Module 1

Basics of Story Mapping

Before we begin, where will we end? We hope that by the end of this workshop, you will feel comfortable creating a basic story map with StoryMapJS. What is a story map? A story map is an interactive map with narrative text and multimedia elements that can be built using a web-based authoring application, such as StoryMapJS.

The basic components of any story map are:

  • Base Map – A layer with geographic information that serves as the background for a story map. Some examples of base maps include street maps, topographic maps, and political maps.
  • Locations – Where does the action in a story happen? Those locations serve as the backbone of a story map and are pinpointed on the base map. Think of each location as a discrete slide in the story’s narrative.
  • Narrative Text – Each location can be described with narrative text that helps provide context for each of the locations and helps propel the narrative of the story map forward.
  • Multimedia – Each location can also be supplemented with a piece of multimedia, such as an image or video.

These types of maps have grown in popularity in the last decade and can often be found accompanying news articles or as standalone features.

Let’s start by looking at some examples 

Georgia Humanities’ Southern Literary Trail brings to life a route that highlights places that served as inspirations for some of the U.S. South’s most famous writers.

For an example closer to home, UW students created this A Peoples’ Landscape: Racism and Resistance at UW tour of the UW Seattle campus.

A story map doesn’t even have to be bounded by Earth’s geography. This story map looks at Arya’s journey in the Game of Thrones universe.

While some of these maps use advanced skills that we won’t have time to cover in this workshop, by the end of this workshop we hope you’ll feel comfortable creating story maps similar to the ones above and feel inspired to learn those more advanced skills on your own time.

Further Reading:

StoryMapJS isn’t the only platform on which to create story maps. ESRI also offers a story map authoring tool. The main difference is that ESRI software is proprietary and not open source. However, their tips and suggestions for creating good story maps can be universally applied.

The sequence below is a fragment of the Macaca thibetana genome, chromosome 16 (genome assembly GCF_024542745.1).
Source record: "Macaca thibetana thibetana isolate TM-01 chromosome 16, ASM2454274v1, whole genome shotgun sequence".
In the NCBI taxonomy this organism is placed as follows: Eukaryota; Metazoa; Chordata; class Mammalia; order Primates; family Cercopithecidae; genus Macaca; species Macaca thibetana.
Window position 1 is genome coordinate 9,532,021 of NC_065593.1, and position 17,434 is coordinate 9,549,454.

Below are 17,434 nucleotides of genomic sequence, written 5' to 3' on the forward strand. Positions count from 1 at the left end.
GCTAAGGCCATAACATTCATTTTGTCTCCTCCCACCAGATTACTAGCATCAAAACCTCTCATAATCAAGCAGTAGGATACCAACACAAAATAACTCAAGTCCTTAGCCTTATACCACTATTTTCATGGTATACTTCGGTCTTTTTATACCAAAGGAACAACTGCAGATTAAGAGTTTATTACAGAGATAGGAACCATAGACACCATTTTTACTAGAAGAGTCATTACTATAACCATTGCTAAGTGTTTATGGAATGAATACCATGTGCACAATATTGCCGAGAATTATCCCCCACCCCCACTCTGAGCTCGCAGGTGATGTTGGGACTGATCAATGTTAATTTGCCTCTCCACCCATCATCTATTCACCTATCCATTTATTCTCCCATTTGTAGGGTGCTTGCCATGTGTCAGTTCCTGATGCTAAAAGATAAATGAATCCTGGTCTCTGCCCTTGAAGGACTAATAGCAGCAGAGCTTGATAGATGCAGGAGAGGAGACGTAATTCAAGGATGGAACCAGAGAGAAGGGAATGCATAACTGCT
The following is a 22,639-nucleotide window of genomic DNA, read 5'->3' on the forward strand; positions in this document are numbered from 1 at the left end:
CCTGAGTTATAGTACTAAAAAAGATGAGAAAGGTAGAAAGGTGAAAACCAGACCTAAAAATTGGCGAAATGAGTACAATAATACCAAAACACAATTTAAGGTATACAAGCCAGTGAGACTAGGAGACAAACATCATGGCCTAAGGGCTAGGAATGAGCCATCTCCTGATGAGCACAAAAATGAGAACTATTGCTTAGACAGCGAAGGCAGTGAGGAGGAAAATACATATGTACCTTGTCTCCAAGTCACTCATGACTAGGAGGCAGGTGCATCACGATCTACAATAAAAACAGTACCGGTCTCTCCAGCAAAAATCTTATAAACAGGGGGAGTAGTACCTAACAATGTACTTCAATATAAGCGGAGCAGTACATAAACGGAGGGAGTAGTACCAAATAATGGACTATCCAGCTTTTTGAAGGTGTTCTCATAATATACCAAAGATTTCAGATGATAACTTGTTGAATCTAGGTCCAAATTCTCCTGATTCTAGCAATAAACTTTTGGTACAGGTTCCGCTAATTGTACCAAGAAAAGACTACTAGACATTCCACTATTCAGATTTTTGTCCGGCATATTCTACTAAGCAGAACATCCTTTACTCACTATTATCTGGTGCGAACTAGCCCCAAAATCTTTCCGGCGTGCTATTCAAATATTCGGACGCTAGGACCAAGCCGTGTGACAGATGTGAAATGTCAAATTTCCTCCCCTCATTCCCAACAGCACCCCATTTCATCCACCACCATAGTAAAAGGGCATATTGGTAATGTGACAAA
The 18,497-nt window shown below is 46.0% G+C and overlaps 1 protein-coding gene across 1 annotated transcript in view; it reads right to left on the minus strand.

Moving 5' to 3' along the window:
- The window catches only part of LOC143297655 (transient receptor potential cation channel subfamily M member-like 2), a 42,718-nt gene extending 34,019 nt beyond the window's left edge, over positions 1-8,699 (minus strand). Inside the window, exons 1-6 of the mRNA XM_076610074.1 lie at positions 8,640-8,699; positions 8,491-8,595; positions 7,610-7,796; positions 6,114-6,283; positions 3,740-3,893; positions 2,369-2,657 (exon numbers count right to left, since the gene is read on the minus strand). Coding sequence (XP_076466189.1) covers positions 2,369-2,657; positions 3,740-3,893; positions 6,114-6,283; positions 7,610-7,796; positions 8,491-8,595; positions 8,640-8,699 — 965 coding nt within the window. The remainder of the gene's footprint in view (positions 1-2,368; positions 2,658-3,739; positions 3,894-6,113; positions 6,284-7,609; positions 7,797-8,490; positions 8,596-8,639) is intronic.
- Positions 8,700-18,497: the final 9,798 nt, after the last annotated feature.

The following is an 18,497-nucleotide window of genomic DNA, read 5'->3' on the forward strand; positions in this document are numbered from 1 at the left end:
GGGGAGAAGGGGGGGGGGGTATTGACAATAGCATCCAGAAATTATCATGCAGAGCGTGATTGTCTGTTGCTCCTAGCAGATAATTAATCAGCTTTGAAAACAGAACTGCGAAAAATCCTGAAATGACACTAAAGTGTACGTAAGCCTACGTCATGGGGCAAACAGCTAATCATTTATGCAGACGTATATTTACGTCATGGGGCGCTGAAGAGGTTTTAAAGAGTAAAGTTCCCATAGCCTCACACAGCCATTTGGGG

ESRI Make your StoryMap Successful  

ESRI Nine Steps to Great Storytelling

The Basics of Design

“Most maps are designed to communicate and reveal information, knowledge, or an agenda to audiences.”

-Ian Muehlenhaus, Web Cartography: Map Design for Interactive and Mobile Devices

As you embark on your map-making journey, it will be important to keep certain principles in mind. Muehlenhaus states in the introduction to his book quoted above (and linked as “Recommended Reading” below) that all maps are a form of geocommunication — that is, they are created to communicate something about our geospatial environment. Ask yourself before you start creating your map, what are you trying to communicate about the geospatial environment of your story in your story map?

Once you have an answer to that question, that answer will drive all the design decisions that you make in the map-making process. “All design decisions, every single one, should be made with monastic obsession toward achieving your communicative goals,” Muehlenhaus writes. “All maps, regardless of type, need to be designed to communicate a message, information, knowledge, or argument in as effective a manner as possible.”

Before diving into StoryMapJS, you should think through the following questions (provided by Muehlenhaus) about your map:

  • Who is the intended audience for this map?
  • Which data will best communicate these things?
  • What are the one to five things I want this map to communicate clearly?
  • Which design elements will help the map user receive the message most clearly?

StoryMapJS also provides some design and story map structure tips on their website, which include:

  • Keep it short. We recommend not having more than 20 slides for a reader to click through.
  • Pick stories that have a strong location narrative. It does not work well for stories that need to jump around in the map.
  • Write each event as a part of a larger narrative.
  • Include events that build up to major occurrences — not just the major events.

Further Reading:

Introduction | Ian Muehlenhaus | Taylor & Francis Group (washington.edu) from Web cartography: map design for interactive and mobile devices

Module 1 continued >